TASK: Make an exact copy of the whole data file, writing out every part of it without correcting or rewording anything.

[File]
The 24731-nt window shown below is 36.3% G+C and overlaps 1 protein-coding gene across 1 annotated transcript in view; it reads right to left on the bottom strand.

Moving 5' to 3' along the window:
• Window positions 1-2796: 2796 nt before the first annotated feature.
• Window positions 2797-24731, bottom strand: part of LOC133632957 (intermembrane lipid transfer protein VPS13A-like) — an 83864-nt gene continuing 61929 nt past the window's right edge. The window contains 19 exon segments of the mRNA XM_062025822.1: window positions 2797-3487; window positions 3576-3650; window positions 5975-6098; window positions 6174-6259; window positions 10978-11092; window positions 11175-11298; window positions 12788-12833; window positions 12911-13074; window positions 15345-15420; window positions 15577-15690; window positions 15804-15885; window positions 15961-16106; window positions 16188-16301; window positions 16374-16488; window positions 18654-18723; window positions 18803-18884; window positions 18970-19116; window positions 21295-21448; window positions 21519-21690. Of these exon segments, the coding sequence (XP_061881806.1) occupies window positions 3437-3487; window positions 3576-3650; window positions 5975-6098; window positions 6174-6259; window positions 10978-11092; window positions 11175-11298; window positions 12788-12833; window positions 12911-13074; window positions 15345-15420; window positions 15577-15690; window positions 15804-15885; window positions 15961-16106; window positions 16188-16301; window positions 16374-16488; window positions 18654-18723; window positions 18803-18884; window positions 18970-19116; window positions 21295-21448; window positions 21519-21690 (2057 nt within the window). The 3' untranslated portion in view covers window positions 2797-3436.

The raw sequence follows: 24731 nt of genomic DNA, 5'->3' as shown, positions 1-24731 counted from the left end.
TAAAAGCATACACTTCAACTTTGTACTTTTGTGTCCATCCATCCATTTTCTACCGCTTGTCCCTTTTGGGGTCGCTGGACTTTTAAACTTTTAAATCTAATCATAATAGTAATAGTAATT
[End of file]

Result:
The 24731-nt window shown below is 36.3% G+C and overlaps 1 protein-coding gene across 1 annotated transcript in view; it reads right to left on the bottom strand.

Moving 5' to 3' along the window:
• Window positions 1-2796: 2796 nt before the first annotated feature.
• Window positions 2797-24731, bottom strand: part of LOC133632957 (intermembrane lipid transfer protein VPS13A-like) — an 83864-nt gene continuing 61929 nt past the window's right edge. The window contains 19 exon segments of the mRNA XM_062025822.1: window positions 2797-3487; window positions 3576-3650; window positions 5975-6098; window positions 6174-6259; window positions 10978-11092; window positions 11175-11298; window positions 12788-12833; window positions 12911-13074; window positions 15345-15420; window positions 15577-15690; window positions 15804-15885; window positions 15961-16106; window positions 16188-16301; window positions 16374-16488; window positions 18654-18723; window positions 18803-18884; window positions 18970-19116; window positions 21295-21448; window positions 21519-21690. Of these exon segments, the coding sequence (XP_061881806.1) occupies window positions 3437-3487; window positions 3576-3650; window positions 5975-6098; window positions 6174-6259; window positions 10978-11092; window positions 11175-11298; window positions 12788-12833; window positions 12911-13074; window positions 15345-15420; window positions 15577-15690; window positions 15804-15885; window positions 15961-16106; window positions 16188-16301; window positions 16374-16488; window positions 18654-18723; window positions 18803-18884; window positions 18970-19116; window positions 21295-21448; window positions 21519-21690 (2057 nt within the window). The 3' untranslated portion in view covers window positions 2797-3436.

The raw sequence follows: 24731 nt of genomic DNA, 5'->3' as shown, positions 1-24731 counted from the left end.
TAAAAGCATACACTTCAACTTTGTACTTTTGTGTCCATCCATCCATTTTCTACCGCTTGTCCCTTTTGGGGTCGCTGGACTTTTAAACTTTTAAATCTAATCATAATAGTAATAGTAATT